• Tony Harriman

      I tried the 7B, but it was just too much work. Narration often requires animation, and the 7B just doesn’t hold consistent dynamics when you move around in front of your copy. I had to stand too still, which made for a plastic recording.

  • Nat Stringer

    This is a pretty solid article on them if you want to have a geez:

  • Nat Stringer

    I’m a massive fan of the Neumann M 147 for voice overs if you can get your hands on one

    • Grant Lingel

      Thanks, Nat! We will be putting together a new article that expands on the 9 microphones in this one. We appreciate the suggestion!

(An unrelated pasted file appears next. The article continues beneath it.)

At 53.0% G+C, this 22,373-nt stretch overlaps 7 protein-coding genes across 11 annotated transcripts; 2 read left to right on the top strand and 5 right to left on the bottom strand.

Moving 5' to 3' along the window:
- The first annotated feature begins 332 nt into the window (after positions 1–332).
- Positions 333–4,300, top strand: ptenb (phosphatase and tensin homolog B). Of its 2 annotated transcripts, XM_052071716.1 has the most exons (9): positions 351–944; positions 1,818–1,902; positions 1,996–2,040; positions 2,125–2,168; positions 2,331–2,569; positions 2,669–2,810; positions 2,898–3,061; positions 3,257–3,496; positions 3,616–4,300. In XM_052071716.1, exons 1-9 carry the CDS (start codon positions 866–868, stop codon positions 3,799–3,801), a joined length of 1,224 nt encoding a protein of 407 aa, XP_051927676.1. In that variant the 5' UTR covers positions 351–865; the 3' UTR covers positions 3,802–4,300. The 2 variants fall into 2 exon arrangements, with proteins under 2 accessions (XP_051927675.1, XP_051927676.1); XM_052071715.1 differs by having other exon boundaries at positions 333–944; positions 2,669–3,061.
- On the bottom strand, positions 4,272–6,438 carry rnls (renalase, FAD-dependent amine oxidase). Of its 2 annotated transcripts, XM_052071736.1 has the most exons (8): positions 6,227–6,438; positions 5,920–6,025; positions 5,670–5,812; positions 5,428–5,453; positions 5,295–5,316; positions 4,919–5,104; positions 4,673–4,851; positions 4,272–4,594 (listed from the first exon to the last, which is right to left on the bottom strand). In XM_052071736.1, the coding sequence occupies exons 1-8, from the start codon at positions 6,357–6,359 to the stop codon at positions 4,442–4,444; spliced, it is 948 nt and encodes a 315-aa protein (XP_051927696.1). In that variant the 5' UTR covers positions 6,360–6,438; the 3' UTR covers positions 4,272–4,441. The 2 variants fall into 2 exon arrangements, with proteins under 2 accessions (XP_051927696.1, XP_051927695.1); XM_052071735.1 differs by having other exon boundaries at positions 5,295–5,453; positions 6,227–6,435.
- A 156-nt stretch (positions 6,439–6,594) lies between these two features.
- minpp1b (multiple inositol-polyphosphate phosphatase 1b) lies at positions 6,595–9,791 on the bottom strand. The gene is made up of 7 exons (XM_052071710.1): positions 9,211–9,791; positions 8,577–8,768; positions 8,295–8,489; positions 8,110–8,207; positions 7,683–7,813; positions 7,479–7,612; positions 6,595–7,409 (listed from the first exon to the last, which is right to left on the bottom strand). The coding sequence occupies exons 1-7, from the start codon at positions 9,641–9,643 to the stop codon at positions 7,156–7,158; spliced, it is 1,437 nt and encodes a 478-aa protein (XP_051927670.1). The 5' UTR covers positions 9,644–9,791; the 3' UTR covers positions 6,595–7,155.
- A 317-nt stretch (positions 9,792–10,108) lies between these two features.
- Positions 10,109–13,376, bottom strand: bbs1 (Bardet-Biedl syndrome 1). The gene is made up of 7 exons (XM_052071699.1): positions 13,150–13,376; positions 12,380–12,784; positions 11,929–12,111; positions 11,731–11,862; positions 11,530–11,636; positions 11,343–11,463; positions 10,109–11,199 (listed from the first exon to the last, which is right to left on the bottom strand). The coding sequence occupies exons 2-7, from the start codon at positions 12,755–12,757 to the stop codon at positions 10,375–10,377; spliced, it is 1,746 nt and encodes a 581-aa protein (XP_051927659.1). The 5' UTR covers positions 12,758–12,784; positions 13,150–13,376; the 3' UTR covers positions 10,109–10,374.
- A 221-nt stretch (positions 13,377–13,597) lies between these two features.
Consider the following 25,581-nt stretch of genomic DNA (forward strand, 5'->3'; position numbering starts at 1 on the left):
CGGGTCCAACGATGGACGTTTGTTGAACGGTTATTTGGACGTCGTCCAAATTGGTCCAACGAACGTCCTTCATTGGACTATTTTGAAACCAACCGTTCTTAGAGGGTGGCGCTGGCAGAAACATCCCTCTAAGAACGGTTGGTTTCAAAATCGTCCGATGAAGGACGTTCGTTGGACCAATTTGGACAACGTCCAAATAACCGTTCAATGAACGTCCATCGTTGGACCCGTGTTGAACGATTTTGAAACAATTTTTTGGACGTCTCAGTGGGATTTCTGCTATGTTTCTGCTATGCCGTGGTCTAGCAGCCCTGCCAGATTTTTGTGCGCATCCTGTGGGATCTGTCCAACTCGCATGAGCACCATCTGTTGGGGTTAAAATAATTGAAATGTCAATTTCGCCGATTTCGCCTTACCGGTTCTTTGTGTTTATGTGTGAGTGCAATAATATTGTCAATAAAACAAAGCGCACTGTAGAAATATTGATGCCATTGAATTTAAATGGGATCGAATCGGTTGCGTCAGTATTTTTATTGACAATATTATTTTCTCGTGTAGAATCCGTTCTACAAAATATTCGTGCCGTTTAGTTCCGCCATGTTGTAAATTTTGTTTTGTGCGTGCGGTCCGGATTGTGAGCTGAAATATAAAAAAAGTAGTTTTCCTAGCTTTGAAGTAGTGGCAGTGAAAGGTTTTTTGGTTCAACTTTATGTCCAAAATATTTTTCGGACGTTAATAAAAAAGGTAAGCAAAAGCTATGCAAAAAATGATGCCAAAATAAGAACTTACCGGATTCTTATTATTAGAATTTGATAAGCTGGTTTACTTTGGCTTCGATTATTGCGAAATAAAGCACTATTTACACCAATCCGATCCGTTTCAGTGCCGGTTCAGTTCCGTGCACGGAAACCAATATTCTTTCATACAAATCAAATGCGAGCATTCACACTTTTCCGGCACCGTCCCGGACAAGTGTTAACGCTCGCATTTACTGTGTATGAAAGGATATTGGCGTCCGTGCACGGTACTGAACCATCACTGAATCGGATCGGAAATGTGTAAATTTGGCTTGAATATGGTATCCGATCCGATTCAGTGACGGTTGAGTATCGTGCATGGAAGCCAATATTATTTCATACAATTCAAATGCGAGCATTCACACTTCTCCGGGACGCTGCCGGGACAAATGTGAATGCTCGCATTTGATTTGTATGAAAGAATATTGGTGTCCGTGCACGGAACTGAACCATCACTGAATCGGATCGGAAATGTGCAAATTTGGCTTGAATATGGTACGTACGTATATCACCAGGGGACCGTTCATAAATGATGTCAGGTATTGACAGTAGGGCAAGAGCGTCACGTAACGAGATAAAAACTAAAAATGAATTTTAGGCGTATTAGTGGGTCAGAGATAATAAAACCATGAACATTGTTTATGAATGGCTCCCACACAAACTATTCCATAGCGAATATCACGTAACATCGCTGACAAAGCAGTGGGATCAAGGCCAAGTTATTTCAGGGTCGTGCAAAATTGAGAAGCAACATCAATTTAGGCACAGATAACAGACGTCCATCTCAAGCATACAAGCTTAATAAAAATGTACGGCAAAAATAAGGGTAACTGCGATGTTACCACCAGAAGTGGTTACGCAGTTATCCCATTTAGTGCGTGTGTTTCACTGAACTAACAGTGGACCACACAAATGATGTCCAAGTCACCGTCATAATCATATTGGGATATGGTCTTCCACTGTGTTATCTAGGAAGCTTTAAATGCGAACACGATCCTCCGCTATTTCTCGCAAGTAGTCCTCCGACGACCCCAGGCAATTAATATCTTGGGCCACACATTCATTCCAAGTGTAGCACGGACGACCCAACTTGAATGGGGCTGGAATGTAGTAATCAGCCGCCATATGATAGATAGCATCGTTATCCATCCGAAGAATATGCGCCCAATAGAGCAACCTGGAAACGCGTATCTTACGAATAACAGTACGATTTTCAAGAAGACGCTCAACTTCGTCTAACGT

• yes, but then customers here prefer to pay the less possible to ppl recording with budget mics… lol I settled for a Blue baby bottle. It’s way better than a budget mic, and not so painfull as spending on a Neumann.

  • Jay Sawyer

    For the money and qualityt with my voice, I really like the RODE NTG-3 shotgun mic around the $700 price point.

    • Grant Lingel

      Thanks for the suggestion, Jay! We are going to be highlighting individual microphones in the near future. When we discuss the RODE NTG-3 Shotgun Mic, it would be great to contact you for a quote or two. Would that be cool with you?

      • Jay Sawyer

        Yes, that would be fine with me! –Jay

    • Humberto Franco

      What about this one for home:
      Low price/Very good sound quality – Rode M3

      And for the road/on the move:
      Small/Great sound quality – Apogee MIC